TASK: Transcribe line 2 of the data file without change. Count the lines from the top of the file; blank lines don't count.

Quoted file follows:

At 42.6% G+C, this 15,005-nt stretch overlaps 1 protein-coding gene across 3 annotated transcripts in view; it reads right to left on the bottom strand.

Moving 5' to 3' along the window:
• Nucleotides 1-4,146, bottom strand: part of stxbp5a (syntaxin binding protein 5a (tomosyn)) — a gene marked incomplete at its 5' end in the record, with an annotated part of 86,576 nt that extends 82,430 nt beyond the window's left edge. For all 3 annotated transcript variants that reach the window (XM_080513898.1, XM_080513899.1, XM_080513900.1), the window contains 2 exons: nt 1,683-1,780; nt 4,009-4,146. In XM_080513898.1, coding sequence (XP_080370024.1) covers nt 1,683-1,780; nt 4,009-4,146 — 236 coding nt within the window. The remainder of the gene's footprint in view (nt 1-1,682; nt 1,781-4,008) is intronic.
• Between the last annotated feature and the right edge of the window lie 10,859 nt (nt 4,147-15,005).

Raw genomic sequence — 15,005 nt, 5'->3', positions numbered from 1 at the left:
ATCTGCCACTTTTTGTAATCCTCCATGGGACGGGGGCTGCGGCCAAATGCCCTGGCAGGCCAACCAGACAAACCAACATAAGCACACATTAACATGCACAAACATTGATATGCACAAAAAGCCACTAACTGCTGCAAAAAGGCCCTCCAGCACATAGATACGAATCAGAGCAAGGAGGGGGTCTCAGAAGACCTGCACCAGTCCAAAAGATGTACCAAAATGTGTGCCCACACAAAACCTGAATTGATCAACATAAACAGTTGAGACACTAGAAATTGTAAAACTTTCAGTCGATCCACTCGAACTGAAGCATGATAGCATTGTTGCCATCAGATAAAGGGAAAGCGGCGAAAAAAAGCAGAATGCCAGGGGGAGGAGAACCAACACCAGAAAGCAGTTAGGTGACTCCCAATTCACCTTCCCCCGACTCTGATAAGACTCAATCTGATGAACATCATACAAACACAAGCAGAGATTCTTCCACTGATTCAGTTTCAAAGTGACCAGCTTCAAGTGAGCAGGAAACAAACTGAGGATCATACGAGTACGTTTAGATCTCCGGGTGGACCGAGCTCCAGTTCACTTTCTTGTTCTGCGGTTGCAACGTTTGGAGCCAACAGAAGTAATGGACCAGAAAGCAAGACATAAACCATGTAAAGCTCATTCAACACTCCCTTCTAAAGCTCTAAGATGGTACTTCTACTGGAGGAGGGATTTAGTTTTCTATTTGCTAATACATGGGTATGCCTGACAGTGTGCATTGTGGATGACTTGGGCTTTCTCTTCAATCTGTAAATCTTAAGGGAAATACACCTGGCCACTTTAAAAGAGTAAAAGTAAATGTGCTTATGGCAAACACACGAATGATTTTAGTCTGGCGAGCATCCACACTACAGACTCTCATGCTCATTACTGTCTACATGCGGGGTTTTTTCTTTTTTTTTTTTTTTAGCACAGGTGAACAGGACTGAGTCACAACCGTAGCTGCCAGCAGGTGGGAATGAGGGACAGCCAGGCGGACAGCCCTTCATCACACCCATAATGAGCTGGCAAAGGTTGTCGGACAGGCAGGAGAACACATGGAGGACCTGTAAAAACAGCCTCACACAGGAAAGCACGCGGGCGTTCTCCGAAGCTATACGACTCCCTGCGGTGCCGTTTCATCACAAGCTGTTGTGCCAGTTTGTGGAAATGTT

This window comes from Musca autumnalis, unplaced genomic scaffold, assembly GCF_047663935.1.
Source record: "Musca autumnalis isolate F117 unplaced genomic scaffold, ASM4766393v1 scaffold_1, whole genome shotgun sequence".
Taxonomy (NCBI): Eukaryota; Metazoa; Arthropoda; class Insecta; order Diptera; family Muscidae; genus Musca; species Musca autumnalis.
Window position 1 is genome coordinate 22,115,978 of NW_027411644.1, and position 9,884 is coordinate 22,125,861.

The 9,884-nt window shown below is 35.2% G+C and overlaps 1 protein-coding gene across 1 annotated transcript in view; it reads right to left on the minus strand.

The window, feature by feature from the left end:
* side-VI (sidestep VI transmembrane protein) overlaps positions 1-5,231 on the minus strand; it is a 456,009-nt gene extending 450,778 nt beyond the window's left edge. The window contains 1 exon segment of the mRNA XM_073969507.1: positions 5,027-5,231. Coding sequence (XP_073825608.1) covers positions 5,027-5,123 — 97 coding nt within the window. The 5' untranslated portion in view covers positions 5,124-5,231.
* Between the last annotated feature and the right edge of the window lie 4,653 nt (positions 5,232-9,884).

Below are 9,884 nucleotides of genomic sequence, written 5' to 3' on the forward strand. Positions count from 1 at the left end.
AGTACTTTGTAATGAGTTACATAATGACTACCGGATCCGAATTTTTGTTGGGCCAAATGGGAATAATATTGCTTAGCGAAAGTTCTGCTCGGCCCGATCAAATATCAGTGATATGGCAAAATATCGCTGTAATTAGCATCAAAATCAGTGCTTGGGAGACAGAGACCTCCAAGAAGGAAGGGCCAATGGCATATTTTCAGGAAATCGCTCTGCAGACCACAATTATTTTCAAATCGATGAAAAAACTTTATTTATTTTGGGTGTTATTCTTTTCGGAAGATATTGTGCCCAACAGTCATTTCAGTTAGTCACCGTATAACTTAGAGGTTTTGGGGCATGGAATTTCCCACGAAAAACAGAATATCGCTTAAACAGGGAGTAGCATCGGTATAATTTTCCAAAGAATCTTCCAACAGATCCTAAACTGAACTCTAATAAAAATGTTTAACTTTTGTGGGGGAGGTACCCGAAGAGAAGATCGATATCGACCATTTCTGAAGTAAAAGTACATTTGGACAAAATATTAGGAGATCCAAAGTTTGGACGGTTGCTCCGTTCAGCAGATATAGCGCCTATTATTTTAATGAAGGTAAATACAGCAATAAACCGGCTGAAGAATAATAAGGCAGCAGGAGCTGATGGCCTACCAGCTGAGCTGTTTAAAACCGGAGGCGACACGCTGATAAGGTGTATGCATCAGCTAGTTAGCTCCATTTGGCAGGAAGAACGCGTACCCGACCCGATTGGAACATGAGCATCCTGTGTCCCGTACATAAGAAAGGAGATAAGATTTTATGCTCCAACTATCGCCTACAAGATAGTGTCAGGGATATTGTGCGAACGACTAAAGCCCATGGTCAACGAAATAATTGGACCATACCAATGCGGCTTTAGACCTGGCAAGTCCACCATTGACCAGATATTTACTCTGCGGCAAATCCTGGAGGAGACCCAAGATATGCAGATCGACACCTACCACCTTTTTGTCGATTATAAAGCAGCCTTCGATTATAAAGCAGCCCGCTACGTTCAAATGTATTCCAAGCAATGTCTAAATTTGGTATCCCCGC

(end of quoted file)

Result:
Moving 5' to 3' along the window: